I received an advance copy in exchange for an honest review.
This book changes the focus of the story from Owen Kiskaddon to his daughter, Tryneowy, and the reader is once again drawn into the intrigue and adventure of life among the noble families, wizrs, the fountain-blessed folk, and the villains who conspire against them. It is an exciting and enchanting tale in which the reader becomes deeply immersed. The storytelling is mesmerising and the settings and scenery are richly and vividly drawn.
Tryneowy’s story is both compelling and interesting. As she grows up, she becomes a young woman of strength and determination, guided by her ethics and loyal to her loved ones and the oaths she makes. She is a character that young women can admire, speaking up for equality in an era where women were not able to do all that men could, and showing that people should be valued for their integrity and abilities regardless of gender.
Readers who have not read the previous books in this series will find this to be a complete story on its own, and thoroughly enjoyable as such.
There is, however, a profound sense of being part of something much bigger—an overarching, ‘big picture’ narrative — and evening a sense of belonging that the reader develops throughout this most excellent series. This is the magic and allure of Wheeler’s writing and the world he has created with Kingfountain and the Kiskaddons at its centre.
If you're looking for something for your children to read, the Kingfountain series would be great for ages 8 and up. Younger children might enjoy it as well, although I would suggest that you read it to younger children, as there may be subtleties or elements they won't pick up on without an adult to explain. Your tweens and teens will enjoy the series as well, and so will you.
Top reviews from other countries
On my second point, there was far less of a reliance on people figuring things out for themselves; it is replaced by knowledge from the Fountain, or visions of the future. This really impacted on the character development as Wheeler no longer uses the Fountain to supplement his characters but actively changes his characters based on generic data dumps from either the Fountain or the visions. Whereas the Fountain gifts had previously been used with subtlety, here there was all the tact and subtlety of an adolescent moose.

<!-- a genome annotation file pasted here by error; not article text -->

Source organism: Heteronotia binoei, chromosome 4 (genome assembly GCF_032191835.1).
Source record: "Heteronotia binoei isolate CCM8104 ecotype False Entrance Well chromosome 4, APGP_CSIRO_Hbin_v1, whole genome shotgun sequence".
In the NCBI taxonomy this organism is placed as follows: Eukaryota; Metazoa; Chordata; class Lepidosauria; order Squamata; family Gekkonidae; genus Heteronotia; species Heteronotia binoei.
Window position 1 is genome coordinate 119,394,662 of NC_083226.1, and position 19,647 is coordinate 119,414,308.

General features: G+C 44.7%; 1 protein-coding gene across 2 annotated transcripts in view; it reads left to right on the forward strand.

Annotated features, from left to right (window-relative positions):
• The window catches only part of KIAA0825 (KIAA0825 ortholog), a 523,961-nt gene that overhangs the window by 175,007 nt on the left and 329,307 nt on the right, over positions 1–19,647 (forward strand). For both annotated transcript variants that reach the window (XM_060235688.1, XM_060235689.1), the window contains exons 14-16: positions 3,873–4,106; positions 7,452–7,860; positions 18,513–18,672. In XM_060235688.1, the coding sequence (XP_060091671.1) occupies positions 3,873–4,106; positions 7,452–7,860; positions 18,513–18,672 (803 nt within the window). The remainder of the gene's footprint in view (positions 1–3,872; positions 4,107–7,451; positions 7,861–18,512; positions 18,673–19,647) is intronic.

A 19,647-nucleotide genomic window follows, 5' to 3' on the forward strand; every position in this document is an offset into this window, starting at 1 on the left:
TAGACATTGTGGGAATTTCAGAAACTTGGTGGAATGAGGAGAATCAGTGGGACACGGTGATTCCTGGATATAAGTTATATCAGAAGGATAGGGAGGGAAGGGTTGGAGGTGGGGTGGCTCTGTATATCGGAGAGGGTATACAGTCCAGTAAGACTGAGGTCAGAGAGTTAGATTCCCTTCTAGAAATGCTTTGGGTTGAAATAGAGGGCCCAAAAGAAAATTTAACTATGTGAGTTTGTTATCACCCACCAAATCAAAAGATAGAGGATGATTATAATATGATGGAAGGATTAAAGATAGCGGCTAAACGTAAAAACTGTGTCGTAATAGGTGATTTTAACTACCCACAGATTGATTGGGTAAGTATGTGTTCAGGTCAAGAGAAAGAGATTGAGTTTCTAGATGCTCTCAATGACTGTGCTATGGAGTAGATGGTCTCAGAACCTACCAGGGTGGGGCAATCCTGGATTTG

It's a lazy way of writing in short. In all of the previous novels, the people were more important than the powers. Here, the power changes the person completely. If you want your character to become a superb swordsman, then let her learn and train and damn well earn it... instead of getting to a middling level and then going the Fountain grants you awesomeness. It's a tactic that drives me mad when it is overly relied on, and it is relied on far too much here. There isn't any cleverness or wiliness to the characters and nobody has to work to get better at anything; the Fountain provides. There isn't any other description than this is lazy writing. This novel is the story of an author who has figured out how he can make a few more bucks from a story without being heavily invested in the characters. It reads in the way I would anticipate mediocre fanfiction to read, rather than a serious entry in a continued series.
My final issue is that the story stops halfway through. Essentially you could condense the first half the book and then whatever the sequel is to be - and there is definitely a no. 5, no doubt about that - it should be the same book. This just stops rather than finishes and it shouldn't which is once more a sign of an author whose heart simply isn't in it. It leaves the story unfinished, closing on an inhale rather than an exhale. It's not even a proper cliff hanger, it just stops and leaves you dangling rather than hanging.